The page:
GLOBAL equity markets have fared well so far this year, with Asian bourses being the major winners, thanks to the influx of foreign investment to the region.
Stock markets around the world have turned around amid growing optimism in the world economy and on expectations of external uncertainties subsiding.
The rosy economic prospects lured back investment funds that had sought shelter in fixed-income instruments such as bonds earlier this year. The improved sentiment on Wall Street spilled over into Asia and Europe.
The Dow Jones has gained 1,038 points to 9,380 (on Monday), with certain investors betting on a ‘‘jobless recovery’’ in America, although some argue that recovery remains patchy.
The Nasdaq Index has jumped nearly 36% to 1,824 points since the start of the year. The sharp rise of the tech-laden index was pinned on hopes of higher demand in the semiconductor industry, which had just climbed out of a severe downturn.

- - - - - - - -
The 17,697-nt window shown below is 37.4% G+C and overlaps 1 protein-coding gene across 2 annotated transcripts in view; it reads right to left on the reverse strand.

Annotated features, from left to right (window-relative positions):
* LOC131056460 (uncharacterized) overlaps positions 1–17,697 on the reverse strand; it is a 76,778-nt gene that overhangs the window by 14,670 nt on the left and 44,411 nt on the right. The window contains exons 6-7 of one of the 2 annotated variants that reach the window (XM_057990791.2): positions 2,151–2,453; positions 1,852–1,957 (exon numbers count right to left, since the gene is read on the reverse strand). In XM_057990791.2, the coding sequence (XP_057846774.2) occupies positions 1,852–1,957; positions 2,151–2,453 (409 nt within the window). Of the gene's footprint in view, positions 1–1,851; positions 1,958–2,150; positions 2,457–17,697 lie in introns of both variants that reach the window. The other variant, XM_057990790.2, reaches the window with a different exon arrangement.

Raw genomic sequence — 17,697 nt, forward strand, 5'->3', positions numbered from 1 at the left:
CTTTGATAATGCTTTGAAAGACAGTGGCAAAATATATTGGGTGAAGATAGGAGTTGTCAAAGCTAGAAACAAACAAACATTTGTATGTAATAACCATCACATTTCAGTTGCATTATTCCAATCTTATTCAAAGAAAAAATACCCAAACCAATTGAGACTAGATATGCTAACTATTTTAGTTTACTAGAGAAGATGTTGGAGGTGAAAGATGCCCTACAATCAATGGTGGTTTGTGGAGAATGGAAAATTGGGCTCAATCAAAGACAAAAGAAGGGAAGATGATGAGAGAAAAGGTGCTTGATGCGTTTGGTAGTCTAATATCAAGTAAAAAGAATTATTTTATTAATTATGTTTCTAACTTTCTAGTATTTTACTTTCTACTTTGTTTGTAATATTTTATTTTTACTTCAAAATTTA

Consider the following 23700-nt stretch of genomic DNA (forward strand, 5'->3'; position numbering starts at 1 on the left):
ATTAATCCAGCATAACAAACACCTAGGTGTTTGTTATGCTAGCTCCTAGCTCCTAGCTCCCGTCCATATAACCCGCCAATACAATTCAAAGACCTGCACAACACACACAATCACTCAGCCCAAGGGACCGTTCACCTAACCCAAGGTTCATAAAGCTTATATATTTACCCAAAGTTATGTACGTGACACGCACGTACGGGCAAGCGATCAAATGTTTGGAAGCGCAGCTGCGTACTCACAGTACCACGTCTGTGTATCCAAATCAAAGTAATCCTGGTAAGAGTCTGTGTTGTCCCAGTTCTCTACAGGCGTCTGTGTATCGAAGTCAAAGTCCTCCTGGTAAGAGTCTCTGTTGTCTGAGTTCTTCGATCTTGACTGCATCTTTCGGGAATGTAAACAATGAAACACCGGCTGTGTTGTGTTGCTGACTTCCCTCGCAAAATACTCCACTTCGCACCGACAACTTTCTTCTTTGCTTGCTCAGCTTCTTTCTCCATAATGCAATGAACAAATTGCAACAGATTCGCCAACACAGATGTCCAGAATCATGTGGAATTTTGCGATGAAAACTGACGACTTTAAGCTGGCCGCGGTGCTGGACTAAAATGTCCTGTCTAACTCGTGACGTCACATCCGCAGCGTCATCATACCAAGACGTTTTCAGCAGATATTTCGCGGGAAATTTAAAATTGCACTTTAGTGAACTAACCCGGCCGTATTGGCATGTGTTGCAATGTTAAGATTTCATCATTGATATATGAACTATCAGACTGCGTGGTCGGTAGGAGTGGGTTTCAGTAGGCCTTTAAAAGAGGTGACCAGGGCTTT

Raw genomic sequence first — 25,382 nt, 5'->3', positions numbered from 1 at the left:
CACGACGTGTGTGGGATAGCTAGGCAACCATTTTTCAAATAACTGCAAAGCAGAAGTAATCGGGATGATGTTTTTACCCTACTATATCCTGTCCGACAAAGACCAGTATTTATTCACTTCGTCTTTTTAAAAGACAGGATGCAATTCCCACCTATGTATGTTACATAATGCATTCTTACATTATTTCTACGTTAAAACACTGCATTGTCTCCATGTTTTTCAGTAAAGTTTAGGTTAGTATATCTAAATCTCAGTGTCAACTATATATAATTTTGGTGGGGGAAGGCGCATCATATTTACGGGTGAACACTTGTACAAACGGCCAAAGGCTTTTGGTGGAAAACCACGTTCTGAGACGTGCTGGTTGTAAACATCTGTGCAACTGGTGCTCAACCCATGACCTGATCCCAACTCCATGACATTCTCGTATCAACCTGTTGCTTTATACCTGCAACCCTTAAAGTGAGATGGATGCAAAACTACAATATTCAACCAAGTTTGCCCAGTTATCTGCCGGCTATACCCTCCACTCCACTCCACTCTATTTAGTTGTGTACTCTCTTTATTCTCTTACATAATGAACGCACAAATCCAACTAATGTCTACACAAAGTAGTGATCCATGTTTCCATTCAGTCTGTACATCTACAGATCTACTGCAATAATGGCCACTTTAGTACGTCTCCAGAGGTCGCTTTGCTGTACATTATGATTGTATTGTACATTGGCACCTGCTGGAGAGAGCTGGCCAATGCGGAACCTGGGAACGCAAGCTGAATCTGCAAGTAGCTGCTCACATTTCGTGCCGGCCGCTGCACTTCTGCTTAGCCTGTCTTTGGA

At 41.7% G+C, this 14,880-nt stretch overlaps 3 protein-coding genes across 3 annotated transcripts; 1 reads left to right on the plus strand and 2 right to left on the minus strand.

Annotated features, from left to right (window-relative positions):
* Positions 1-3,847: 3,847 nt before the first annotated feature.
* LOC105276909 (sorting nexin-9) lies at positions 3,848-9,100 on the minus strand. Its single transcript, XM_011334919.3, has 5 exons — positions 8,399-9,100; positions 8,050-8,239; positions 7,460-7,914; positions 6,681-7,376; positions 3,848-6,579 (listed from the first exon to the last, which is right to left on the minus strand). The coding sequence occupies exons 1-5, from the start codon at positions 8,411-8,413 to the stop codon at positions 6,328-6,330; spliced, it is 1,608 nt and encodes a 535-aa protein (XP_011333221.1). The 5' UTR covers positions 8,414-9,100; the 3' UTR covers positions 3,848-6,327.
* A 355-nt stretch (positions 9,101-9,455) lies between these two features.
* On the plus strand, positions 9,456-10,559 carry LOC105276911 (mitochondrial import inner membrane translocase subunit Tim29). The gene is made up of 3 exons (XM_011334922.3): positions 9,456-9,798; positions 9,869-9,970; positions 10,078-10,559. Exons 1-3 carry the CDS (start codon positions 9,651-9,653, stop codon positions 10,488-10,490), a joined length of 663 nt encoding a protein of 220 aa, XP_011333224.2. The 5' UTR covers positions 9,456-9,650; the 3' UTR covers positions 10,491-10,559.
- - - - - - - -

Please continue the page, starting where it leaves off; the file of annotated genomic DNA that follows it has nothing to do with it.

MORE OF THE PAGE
Among the emerging markets in Asia, Bangkok and Jakarta were considered star performers. The Stock Exchange of Thailand (SET) Index has soared 65% to 579 points, and the Jakarta Composite Index 41% to 598 points, year-to-date.
The huge population in these two countries have convinced investors that their domestic demand, particularly private consumption, is sufficient to drive economic growth besides export.
Hong Kong, Singapore and Taiwan, though hard hit by the outbreak of SARS, managed to recover substantially.
Hong Kong's Hang Seng Index has gained 20% to 11,230 points since the beginning of the year. The index had, in fact, rebounded 33% from its year's low of 8,418 in late April, although the special administrative region is suffering from a high unemployment rate.
Singapore's Straits Times Index increased 22% to 1,631 points, after hitting a low of 1,215 points.
The Taiwan Weighted Index was up 26% to 5,611 points, mainly on rising interest in tech stocks.
Tokyo's Nikkei 225 Index rose 17.3% to 10,219 points year-to-date. The fluctuation of the yen against the US dollar has somewhat deterred the movement of the Japanese market.
Economists are concerned that the strengthening yen against the greenback may dash the slim hopes the world's second largest economy would be out of recession soon.
In Europe, gains in the major in- dices were less impressive than many in Asia because the continent is experiencing relatively weak economic growth. There are also worries that the firm euro against the US dollar would stem the little economic growth there.
Frankfurt's Xetra DAX Index, the best performer, chalked up 14% to 3,323, while the FTSE Index inched up 5.2% to 4,143 and CAC 40 nearly 4% to 3,189.